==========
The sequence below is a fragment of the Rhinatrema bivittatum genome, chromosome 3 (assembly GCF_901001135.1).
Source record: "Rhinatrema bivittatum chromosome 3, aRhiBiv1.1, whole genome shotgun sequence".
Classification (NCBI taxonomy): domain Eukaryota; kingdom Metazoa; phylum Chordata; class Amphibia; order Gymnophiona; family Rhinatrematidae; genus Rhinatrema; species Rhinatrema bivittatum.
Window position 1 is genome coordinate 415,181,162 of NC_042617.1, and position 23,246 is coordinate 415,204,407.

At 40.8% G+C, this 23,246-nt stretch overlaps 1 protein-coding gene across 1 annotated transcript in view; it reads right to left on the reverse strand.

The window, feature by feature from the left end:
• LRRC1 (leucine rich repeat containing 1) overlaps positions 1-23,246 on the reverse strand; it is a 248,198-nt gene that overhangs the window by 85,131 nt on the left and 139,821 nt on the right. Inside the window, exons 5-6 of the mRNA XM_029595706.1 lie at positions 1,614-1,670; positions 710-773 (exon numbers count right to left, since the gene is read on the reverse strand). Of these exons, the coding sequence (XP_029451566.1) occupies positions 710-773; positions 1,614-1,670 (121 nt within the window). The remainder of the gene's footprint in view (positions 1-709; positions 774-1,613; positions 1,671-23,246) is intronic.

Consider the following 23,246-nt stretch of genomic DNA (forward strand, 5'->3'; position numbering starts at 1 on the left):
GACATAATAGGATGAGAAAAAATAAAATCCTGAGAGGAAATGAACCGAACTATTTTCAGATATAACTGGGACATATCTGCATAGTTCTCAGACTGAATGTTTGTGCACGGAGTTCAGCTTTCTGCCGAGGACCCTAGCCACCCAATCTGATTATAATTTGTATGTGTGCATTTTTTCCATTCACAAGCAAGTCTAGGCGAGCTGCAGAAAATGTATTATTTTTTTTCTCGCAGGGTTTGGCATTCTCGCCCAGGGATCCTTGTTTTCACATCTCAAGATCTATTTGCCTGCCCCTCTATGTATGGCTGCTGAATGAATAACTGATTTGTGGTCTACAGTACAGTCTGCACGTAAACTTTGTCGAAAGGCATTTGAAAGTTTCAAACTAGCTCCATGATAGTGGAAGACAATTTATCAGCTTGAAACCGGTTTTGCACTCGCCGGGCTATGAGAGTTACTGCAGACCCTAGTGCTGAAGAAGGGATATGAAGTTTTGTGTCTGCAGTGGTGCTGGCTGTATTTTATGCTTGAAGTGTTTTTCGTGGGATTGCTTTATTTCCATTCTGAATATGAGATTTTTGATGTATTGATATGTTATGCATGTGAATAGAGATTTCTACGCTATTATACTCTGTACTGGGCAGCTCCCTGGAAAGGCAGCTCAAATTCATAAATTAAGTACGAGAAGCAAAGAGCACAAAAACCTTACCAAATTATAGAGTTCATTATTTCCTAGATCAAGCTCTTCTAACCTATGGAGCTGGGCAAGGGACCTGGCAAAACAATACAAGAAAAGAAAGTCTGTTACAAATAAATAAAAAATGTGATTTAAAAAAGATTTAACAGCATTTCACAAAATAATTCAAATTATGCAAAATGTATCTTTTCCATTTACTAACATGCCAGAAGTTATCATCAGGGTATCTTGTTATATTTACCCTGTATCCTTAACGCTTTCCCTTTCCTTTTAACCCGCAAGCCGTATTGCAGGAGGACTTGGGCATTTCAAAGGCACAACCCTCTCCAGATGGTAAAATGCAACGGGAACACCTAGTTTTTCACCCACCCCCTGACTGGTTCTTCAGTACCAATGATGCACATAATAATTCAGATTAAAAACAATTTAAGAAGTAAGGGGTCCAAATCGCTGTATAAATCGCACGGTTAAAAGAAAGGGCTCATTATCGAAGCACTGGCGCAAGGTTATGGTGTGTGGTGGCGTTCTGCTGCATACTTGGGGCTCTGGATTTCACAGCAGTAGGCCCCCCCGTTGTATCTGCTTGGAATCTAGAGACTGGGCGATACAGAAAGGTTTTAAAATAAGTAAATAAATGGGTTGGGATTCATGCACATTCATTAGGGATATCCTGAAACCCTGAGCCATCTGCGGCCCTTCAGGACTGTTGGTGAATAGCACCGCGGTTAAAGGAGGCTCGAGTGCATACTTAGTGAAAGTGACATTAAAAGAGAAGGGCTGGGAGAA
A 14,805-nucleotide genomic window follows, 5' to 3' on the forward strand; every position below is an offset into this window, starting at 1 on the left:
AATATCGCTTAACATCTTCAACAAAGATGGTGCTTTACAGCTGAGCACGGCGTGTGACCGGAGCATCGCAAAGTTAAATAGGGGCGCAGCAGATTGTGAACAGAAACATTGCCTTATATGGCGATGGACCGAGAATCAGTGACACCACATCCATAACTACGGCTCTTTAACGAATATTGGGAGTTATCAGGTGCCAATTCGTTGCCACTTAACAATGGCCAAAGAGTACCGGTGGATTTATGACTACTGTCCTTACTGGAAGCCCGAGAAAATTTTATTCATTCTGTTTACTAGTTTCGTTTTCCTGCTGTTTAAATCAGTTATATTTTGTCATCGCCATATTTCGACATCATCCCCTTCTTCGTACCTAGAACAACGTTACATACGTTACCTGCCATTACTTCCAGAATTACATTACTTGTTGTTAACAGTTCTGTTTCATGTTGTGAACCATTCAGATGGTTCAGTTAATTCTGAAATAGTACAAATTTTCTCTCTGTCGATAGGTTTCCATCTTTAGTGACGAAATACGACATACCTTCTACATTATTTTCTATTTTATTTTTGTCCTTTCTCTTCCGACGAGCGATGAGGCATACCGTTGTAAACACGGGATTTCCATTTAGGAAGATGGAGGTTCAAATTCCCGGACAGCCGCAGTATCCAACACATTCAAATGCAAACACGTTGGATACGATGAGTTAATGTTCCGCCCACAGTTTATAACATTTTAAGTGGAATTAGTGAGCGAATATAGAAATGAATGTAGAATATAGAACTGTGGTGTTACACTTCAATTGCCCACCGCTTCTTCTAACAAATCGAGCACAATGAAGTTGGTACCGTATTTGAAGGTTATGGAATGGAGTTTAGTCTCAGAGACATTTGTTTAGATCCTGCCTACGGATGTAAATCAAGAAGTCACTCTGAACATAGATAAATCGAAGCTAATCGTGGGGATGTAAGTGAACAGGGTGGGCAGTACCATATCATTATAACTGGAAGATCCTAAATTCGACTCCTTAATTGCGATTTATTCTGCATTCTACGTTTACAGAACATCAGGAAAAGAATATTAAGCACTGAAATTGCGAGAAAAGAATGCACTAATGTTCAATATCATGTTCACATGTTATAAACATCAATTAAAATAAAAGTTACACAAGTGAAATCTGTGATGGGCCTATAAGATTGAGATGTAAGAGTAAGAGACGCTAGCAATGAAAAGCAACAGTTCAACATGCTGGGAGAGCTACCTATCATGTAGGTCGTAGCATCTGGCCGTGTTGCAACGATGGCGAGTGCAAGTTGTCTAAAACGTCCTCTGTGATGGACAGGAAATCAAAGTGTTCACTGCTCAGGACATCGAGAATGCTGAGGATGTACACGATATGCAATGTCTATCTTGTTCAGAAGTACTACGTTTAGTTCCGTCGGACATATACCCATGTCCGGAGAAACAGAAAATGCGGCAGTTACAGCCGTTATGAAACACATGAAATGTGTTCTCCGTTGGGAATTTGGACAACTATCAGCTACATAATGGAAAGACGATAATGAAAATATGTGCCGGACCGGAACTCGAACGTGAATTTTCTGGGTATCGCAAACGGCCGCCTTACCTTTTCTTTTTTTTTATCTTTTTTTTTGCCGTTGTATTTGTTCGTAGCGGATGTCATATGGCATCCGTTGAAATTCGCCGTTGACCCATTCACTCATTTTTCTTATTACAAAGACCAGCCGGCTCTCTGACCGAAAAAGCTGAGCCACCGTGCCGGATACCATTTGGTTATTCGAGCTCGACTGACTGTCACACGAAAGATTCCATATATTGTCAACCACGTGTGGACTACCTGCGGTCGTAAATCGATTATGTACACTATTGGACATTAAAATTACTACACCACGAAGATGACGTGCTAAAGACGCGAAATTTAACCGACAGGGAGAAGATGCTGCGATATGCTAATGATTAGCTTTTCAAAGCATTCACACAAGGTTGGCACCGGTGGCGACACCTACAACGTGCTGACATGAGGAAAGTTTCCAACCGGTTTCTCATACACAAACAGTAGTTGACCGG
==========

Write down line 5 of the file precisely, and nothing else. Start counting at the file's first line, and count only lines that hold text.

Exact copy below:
At 40.8% G+C, this 23,246-nt stretch overlaps 1 protein-coding gene across 1 annotated transcript in view; it reads right to left on the reverse strand.